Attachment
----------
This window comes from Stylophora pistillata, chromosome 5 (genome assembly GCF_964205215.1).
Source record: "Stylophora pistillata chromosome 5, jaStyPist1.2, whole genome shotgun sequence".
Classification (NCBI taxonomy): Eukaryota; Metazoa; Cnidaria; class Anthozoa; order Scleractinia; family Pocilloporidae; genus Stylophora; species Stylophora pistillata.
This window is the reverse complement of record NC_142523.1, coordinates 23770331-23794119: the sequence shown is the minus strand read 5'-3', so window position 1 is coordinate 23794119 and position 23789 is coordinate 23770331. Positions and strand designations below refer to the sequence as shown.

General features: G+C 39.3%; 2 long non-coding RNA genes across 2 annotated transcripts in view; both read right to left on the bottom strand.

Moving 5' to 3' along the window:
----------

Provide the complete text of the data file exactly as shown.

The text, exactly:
This window comes from Stylophora pistillata, chromosome 5 (genome assembly GCF_964205215.1).
Source record: "Stylophora pistillata chromosome 5, jaStyPist1.2, whole genome shotgun sequence".
Classification (NCBI taxonomy): Eukaryota; Metazoa; Cnidaria; class Anthozoa; order Scleractinia; family Pocilloporidae; genus Stylophora; species Stylophora pistillata.
This window is the reverse complement of record NC_142523.1, coordinates 23770331-23794119: the sequence shown is the minus strand read 5'-3', so window position 1 is coordinate 23794119 and position 23789 is coordinate 23770331. Positions and strand designations below refer to the sequence as shown.

General features: G+C 39.3%; 2 long non-coding RNA genes across 2 annotated transcripts in view; both read right to left on the bottom strand.

Moving 5' to 3' along the window: